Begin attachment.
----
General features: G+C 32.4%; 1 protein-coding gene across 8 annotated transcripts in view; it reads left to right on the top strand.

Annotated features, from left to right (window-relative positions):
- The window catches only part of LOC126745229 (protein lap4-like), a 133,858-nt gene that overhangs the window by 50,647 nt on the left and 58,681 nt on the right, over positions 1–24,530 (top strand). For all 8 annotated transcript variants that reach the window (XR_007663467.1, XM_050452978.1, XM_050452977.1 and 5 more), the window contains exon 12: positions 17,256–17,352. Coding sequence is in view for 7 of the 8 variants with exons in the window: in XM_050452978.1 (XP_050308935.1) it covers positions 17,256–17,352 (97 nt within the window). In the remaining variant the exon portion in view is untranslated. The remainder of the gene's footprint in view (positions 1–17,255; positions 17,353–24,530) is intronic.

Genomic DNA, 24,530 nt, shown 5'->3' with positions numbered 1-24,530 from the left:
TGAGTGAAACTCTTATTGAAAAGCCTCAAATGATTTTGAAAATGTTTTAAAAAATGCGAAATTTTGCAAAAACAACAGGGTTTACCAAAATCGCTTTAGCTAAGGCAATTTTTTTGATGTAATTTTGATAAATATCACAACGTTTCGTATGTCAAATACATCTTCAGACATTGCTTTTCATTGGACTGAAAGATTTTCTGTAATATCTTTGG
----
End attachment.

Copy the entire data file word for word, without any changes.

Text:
General features: G+C 32.4%; 1 protein-coding gene across 8 annotated transcripts in view; it reads left to right on the top strand.

Annotated features, from left to right (window-relative positions):
- The window catches only part of LOC126745229 (protein lap4-like), a 133,858-nt gene that overhangs the window by 50,647 nt on the left and 58,681 nt on the right, over positions 1–24,530 (top strand). For all 8 annotated transcript variants that reach the window (XR_007663467.1, XM_050452978.1, XM_050452977.1 and 5 more), the window contains exon 12: positions 17,256–17,352. Coding sequence is in view for 7 of the 8 variants with exons in the window: in XM_050452978.1 (XP_050308935.1) it covers positions 17,256–17,352 (97 nt within the window). In the remaining variant the exon portion in view is untranslated. The remainder of the gene's footprint in view (positions 1–17,255; positions 17,353–24,530) is intronic.

Genomic DNA, 24,530 nt, shown 5'->3' with positions numbered 1-24,530 from the left:
TGAGTGAAACTCTTATTGAAAAGCCTCAAATGATTTTGAAAATGTTTTAAAAAATGCGAAATTTTGCAAAAACAACAGGGTTTACCAAAATCGCTTTAGCTAAGGCAATTTTTTTGATGTAATTTTGATAAATATCACAACGTTTCGTATGTCAAATACATCTTCAGACATTGCTTTTCATTGGACTGAAAGATTTTCTGTAATATCTTTGG